It’s been nearly thirty years since I watched Jack Tyree plunge to his death, but the image remains burned into my brain. We'll never know why that stunt went so wrong. Some of the veteran crew members told me they’d never seen a stunt man stare down at his airbag for such a long time before performing a high fall. Maybe he psyched himself out. Maybe he tripped, or his feet somehow got tangled in that final instant before he plunged into the void. Maybe all of the above. All I know is that in the thousands of days I’ve worked since that grim evening – on feature films, television shows, commercials, and music videos -- I haven’t had to watch anyone else die, and for that I’m grateful.

But one thing changed in a big way for me on that ugly day: I don’t like to watch stunts anymore.


* Vic Morrow, R.I.P.

14 comments:

egee said...

What a tragic story! Thanks for sharing it though despite the sad memories. I've never worked within the Hollywood context but I am an enthusiastic viewer of movies (so are millions of others, lucky for you guys!) However, I'm continually fascinated by the disconnect that appears to exist between the movie being viewed and the activities that created it. My appreciation of a good movie or television program is really enhanced by having some glimmer of understanding of the hard work (and occasional tragedy) "behind the scenes."

peetie06 said...

As I posted on another topic, I'm not in the motion-picture biz, but as a reasonably successful musician, I've been employed in film, TV and the making of music videos over the years. That was a very poignant piece of writing. It makes me think of all my fellow musicians -- many of them friends and coworkers -- who've been maimed or killed just trying to make it to the next gig. Everybody in the entertainment field knows what this is like -- when the fun and fantasy come to an abrupt halt. These kinds of tragedies generate feelings that are hard to express outside of oneself. Mike, you told that story as best -- and as real -- as a reader could hope for. Thanks.

Anonymous said...

That is the most heart breaking story. Thank you for sharing.

Frank Pina said...

I am glad I stumbled upon your wodnerful blog recently. This story hit me pretty hard in that it took about twenty minutes for my dropped jaw to finally join the rest of my mouth. It would seem qquite hard to put into perspective the loss of a life over what is meant to ,in the end, a enjoyable experience. You are right that the audience never truly knows the circumstances that are necessary in order to achieve just a single moment.

Kim Robert Koscki said...

Hello Mike:

Thanks for the great story! I have been a stuntman for 28 years. Just last week I worked at Bronson Caves and I performed a stunt, everything went good! Everytime I work there, I think of Jacks stunt and wonder were it actually happened.
I wonder how his wife and child are today?
I hope I can work with you someday, I would like to meet you.

Thanks & take care,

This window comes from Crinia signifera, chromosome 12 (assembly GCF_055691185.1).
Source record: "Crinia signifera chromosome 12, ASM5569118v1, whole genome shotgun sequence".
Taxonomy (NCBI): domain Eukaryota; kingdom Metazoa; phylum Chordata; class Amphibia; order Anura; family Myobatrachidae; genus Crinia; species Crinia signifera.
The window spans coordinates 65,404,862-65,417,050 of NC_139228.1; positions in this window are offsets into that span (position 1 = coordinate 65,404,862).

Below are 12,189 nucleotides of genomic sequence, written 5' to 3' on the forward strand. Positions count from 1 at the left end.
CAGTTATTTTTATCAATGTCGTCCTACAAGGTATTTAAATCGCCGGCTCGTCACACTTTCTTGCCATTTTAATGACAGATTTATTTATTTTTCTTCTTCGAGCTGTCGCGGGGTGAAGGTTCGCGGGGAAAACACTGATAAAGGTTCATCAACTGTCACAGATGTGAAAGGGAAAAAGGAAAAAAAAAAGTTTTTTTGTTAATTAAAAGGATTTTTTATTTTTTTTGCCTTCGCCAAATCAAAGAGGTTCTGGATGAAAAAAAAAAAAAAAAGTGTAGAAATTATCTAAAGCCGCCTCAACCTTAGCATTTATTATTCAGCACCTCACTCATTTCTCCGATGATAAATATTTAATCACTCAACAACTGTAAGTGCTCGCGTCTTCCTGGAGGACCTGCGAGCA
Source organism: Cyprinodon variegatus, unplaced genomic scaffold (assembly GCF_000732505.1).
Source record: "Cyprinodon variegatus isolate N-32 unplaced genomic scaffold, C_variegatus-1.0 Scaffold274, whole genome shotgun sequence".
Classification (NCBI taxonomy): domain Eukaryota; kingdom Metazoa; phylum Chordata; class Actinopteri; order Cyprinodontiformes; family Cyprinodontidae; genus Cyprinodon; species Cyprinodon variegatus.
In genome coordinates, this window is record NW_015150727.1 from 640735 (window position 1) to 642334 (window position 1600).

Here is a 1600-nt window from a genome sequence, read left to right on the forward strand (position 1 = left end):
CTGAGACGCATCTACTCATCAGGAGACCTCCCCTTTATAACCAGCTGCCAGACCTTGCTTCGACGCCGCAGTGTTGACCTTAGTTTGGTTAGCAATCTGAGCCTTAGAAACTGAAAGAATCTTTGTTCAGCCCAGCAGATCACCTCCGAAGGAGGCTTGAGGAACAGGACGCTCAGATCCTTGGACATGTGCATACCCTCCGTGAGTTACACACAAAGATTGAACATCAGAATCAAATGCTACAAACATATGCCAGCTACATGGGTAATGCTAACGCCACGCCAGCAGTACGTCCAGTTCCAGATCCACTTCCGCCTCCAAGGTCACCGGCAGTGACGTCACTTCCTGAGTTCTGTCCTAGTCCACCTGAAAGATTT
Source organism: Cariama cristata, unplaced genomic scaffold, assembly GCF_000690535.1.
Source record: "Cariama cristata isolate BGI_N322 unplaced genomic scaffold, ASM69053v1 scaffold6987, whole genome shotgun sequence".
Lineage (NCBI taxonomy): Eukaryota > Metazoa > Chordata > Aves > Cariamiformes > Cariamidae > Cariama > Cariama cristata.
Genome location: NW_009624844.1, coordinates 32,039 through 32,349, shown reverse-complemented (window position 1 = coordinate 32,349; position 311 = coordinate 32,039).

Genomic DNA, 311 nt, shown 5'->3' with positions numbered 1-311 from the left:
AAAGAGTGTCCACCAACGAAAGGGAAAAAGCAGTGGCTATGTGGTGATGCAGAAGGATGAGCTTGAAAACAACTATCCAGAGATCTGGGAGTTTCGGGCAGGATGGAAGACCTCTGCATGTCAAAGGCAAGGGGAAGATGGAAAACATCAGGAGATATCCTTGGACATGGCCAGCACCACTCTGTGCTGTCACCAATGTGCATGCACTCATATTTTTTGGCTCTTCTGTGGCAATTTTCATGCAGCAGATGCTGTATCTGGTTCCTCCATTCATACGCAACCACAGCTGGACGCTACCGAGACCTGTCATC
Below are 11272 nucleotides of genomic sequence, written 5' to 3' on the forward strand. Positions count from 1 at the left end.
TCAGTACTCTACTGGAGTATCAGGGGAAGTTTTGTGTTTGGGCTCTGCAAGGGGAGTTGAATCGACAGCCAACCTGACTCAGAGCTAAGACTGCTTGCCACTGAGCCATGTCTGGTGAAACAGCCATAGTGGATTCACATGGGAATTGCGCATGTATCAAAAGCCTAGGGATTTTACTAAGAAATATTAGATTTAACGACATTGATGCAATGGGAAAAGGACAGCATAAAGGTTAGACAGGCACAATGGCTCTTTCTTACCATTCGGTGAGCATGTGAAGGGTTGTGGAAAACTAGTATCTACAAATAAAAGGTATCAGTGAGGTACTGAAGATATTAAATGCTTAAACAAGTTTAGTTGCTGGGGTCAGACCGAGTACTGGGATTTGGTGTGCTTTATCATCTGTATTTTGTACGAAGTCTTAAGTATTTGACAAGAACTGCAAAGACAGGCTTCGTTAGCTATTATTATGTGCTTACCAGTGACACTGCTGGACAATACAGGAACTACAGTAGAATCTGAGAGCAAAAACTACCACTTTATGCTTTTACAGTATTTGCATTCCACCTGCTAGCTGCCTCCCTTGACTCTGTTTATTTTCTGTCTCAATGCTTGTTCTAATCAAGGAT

Kim Robert Koscki
(Stuntman/Stunt Coord.)

Anonymous said...

Thanks for sharing your recollection of this tragic event. I loved this movie as a kid and recently rewatched it after many years. The scene in question is in the movie at the 11 minute mark and having read your account now I am wondering if they re-shot this scene, which would have been harrowing enough in itself, or did they actually include the footage of that poor guy falling to his death?

Michael Taylor said...

Anonymous --

Good question. I never saw the movie, and as a day-player, wasn't part of the core crew or production -- thus have no inside knowledge of what happened in post. It's entirely possible they shot that stunt again...

Alan said...

Hi Michael,

Thanks for your reply. I have done some digging around on the internet today in order to try and answer my own question and I have found a number of references to this tragic event. Incredibly (to me anyway) some of them confirm that they did use the original footage of Jack Tyree's jump in the movie. If that is indeed the case the only possible justification I can come up with is that it was a pivotal scene and they didn’t want anyone else to risk making another jump. Otherwise, it supports one of the themes of your piece about the nature of the movie business and some of the people who choose to make a living there.

Like you I have to hope that some of the $40 million this movie made found its way back to Jack’s family. No movie is worth dying for and I will certainly never watch that scene in quite the same way again…

All the best for 2012,
Alan. (previously ‘anonymous’ at 4:56am 9th Jan 2012)

Greg said...

What an absolutely small world we live in. I wanted to reminisce on my childhood and so watched "The Sword and the Sorcerer" today for the first time in 30 years. The strange series of events that I've just learned in the last hour has me dumbfounded to say the least.

I watched that scene of the stuntman jumping of the cliff, and the thought passed through my mind that he did not have that graceful arc to his jump I see so often with such stunts. It looked to me that he wasn't rolling head over heels, or leaning in a seated position that would allow him to fall on his back. I thought maybe he was trying to roll to his side.

Nonetheless, it was a fleeting thought. I naturally just assumed he was a professional and knew what he was doing, and proceeded to enjoy the rest of my reminiscing on an adventurous, low-grade, fantasy movie that defined my childhood amusement.